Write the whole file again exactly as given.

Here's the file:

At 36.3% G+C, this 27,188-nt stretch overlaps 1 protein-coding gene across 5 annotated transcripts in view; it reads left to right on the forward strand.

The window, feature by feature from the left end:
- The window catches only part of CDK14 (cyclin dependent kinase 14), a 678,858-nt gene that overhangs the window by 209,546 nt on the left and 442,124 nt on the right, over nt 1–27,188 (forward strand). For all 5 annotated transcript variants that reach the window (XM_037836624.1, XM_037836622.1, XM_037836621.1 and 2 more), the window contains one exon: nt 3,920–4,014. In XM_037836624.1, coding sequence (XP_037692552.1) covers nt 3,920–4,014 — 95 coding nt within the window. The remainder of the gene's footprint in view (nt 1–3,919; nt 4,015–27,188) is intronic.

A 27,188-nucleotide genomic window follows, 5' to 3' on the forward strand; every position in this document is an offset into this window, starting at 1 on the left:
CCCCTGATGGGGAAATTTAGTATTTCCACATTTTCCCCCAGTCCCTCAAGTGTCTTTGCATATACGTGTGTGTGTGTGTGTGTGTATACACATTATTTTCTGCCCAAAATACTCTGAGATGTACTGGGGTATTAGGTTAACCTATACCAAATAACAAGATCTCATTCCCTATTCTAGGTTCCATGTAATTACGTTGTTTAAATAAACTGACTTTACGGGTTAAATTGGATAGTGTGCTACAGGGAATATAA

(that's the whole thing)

At 36.3% G+C, this 27,188-nt stretch overlaps 1 protein-coding gene across 5 annotated transcripts in view; it reads left to right on the forward strand.

The window, feature by feature from the left end:
- The window catches only part of CDK14 (cyclin dependent kinase 14), a 678,858-nt gene that overhangs the window by 209,546 nt on the left and 442,124 nt on the right, over nt 1–27,188 (forward strand). For all 5 annotated transcript variants that reach the window (XM_037836624.1, XM_037836622.1, XM_037836621.1 and 2 more), the window contains one exon: nt 3,920–4,014. In XM_037836624.1, coding sequence (XP_037692552.1) covers nt 3,920–4,014 — 95 coding nt within the window. The remainder of the gene's footprint in view (nt 1–3,919; nt 4,015–27,188) is intronic.

A 27,188-nucleotide genomic window follows, 5' to 3' on the forward strand; every position in this document is an offset into this window, starting at 1 on the left:
CCCCTGATGGGGAAATTTAGTATTTCCACATTTTCCCCCAGTCCCTCAAGTGTCTTTGCATATACGTGTGTGTGTGTGTGTGTGTATACACATTATTTTCTGCCCAAAATACTCTGAGATGTACTGGGGTATTAGGTTAACCTATACCAAATAACAAGATCTCATTCCCTATTCTAGGTTCCATGTAATTACGTTGTTTAAATAAACTGACTTTACGGGTTAAATTGGATAGTGTGCTACAGGGAATATAA